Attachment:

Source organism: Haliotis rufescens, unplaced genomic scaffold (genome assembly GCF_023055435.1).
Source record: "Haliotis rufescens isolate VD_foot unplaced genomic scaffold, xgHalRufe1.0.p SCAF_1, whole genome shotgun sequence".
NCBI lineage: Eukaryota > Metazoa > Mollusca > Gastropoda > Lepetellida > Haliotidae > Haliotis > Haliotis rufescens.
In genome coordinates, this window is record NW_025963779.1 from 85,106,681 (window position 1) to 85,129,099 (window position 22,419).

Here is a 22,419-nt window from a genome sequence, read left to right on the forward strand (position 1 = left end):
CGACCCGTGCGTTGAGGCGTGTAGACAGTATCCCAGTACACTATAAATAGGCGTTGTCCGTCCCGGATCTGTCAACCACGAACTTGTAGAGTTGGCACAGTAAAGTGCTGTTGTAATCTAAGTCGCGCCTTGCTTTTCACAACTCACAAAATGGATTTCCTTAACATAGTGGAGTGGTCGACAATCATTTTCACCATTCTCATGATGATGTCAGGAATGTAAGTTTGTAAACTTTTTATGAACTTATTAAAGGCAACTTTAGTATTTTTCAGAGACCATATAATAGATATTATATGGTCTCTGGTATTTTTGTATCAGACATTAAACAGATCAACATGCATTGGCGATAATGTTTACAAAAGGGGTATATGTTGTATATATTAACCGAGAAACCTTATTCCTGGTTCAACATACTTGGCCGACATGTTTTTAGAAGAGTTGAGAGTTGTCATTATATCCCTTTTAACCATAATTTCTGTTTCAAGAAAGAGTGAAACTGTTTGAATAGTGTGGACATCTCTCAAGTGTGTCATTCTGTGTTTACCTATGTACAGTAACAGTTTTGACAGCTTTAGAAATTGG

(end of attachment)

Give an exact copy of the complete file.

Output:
Source organism: Haliotis rufescens, unplaced genomic scaffold (genome assembly GCF_023055435.1).
Source record: "Haliotis rufescens isolate VD_foot unplaced genomic scaffold, xgHalRufe1.0.p SCAF_1, whole genome shotgun sequence".
NCBI lineage: Eukaryota > Metazoa > Mollusca > Gastropoda > Lepetellida > Haliotidae > Haliotis > Haliotis rufescens.
In genome coordinates, this window is record NW_025963779.1 from 85,106,681 (window position 1) to 85,129,099 (window position 22,419).

Here is a 22,419-nt window from a genome sequence, read left to right on the forward strand (position 1 = left end):
CGACCCGTGCGTTGAGGCGTGTAGACAGTATCCCAGTACACTATAAATAGGCGTTGTCCGTCCCGGATCTGTCAACCACGAACTTGTAGAGTTGGCACAGTAAAGTGCTGTTGTAATCTAAGTCGCGCCTTGCTTTTCACAACTCACAAAATGGATTTCCTTAACATAGTGGAGTGGTCGACAATCATTTTCACCATTCTCATGATGATGTCAGGAATGTAAGTTTGTAAACTTTTTATGAACTTATTAAAGGCAACTTTAGTATTTTTCAGAGACCATATAATAGATATTATATGGTCTCTGGTATTTTTGTATCAGACATTAAACAGATCAACATGCATTGGCGATAATGTTTACAAAAGGGGTATATGTTGTATATATTAACCGAGAAACCTTATTCCTGGTTCAACATACTTGGCCGACATGTTTTTAGAAGAGTTGAGAGTTGTCATTATATCCCTTTTAACCATAATTTCTGTTTCAAGAAAGAGTGAAACTGTTTGAATAGTGTGGACATCTCTCAAGTGTGTCATTCTGTGTTTACCTATGTACAGTAACAGTTTTGACAGCTTTAGAAATTGG